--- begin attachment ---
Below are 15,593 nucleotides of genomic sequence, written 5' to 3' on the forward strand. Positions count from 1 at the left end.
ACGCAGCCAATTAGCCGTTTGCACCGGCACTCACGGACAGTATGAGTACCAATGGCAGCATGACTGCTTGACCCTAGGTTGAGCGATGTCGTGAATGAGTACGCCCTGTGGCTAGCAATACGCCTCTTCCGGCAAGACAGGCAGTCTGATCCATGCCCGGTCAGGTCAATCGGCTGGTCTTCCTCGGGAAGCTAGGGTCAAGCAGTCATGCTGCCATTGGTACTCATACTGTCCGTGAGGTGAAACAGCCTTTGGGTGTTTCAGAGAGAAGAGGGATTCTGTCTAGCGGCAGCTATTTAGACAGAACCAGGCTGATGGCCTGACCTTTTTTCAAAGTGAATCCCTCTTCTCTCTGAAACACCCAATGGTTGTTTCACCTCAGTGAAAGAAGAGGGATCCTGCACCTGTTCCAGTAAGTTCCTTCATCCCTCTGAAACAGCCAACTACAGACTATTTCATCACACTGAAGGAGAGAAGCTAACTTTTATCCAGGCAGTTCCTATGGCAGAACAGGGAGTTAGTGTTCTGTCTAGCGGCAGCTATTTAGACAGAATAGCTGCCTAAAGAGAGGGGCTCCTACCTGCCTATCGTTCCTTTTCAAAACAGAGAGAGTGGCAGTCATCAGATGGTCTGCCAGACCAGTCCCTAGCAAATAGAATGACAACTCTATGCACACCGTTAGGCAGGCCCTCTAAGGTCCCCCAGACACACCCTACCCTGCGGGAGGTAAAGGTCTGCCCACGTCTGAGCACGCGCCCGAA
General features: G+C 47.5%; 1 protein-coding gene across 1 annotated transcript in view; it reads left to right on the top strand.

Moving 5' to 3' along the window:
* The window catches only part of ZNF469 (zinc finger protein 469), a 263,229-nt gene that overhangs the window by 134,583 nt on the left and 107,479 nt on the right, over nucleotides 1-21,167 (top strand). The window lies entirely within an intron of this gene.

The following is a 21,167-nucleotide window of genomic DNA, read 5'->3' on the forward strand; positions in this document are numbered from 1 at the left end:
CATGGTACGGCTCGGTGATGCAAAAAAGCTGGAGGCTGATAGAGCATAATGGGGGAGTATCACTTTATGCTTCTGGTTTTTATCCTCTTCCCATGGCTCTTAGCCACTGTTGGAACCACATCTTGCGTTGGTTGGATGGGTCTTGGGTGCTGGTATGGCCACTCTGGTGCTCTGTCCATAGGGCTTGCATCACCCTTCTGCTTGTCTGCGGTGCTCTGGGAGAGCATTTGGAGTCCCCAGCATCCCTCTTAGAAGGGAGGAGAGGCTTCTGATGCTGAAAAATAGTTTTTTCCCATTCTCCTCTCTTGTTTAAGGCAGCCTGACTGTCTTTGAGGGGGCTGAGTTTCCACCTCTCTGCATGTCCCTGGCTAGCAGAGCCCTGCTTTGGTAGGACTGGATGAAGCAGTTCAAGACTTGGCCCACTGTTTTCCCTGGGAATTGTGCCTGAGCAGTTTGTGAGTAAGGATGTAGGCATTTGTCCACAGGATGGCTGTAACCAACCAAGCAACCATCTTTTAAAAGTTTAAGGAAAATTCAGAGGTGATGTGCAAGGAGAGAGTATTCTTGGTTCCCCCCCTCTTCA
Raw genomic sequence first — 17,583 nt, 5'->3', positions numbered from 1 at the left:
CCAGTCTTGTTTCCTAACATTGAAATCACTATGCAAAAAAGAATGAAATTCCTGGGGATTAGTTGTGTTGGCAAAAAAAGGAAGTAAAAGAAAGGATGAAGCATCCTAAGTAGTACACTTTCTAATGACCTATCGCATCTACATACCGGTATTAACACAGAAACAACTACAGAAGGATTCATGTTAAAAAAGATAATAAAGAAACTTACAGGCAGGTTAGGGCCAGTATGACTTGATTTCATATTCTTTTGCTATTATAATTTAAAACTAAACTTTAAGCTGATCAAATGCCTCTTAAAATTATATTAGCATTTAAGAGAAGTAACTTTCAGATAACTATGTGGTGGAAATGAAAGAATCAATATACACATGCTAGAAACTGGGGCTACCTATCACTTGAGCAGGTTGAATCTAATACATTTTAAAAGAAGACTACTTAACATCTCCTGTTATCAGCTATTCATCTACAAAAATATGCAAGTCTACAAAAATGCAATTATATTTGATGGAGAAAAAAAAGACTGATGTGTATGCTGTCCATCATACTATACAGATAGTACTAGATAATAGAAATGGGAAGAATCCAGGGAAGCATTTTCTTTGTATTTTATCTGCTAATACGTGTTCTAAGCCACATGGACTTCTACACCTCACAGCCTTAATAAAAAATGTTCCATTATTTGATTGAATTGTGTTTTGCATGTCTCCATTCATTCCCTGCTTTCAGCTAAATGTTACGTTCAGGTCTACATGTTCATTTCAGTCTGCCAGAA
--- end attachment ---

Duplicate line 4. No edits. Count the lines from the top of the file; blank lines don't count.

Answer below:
Moving 5' to 3' along the window: